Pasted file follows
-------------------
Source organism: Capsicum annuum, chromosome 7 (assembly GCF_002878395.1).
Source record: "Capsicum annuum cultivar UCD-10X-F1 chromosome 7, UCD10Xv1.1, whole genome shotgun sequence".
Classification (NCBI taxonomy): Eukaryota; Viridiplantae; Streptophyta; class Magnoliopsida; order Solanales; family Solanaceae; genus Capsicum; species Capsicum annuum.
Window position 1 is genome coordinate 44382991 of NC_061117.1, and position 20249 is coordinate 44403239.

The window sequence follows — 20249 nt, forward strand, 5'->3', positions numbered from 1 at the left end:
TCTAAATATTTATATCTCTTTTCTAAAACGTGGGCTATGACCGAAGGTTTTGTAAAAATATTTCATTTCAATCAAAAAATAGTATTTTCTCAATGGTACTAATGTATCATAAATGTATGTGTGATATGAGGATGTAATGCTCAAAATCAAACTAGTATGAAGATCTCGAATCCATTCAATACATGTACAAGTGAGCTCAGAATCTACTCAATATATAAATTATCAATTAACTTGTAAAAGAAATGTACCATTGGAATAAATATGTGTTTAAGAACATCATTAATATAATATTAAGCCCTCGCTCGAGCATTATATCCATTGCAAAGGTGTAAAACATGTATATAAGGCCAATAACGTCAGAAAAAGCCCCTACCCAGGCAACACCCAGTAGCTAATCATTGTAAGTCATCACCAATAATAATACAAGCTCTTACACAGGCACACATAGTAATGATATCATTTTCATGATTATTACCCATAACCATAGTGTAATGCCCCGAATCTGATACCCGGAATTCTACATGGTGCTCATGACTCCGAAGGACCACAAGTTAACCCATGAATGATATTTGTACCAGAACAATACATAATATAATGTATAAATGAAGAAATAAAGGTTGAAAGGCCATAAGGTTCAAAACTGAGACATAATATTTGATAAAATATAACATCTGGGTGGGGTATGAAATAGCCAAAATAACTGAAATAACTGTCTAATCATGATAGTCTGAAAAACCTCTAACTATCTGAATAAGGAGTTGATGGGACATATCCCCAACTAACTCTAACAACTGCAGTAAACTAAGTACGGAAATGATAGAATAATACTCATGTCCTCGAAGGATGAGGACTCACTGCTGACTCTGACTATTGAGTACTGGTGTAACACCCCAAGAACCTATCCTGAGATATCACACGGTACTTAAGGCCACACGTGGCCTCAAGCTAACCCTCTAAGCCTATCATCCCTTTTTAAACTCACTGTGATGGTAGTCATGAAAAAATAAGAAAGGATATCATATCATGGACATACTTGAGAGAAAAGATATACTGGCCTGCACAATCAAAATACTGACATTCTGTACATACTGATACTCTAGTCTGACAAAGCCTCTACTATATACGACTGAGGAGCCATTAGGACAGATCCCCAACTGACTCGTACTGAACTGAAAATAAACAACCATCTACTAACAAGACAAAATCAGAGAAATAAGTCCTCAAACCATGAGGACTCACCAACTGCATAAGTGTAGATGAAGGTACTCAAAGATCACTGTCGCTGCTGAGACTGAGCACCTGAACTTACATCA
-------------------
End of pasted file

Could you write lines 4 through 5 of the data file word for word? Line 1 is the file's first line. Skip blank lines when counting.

Window position 1 is genome coordinate 44382991 of NC_061117.1, and position 20249 is coordinate 44403239.

The window sequence follows — 20249 nt, forward strand, 5'->3', positions numbered from 1 at the left end: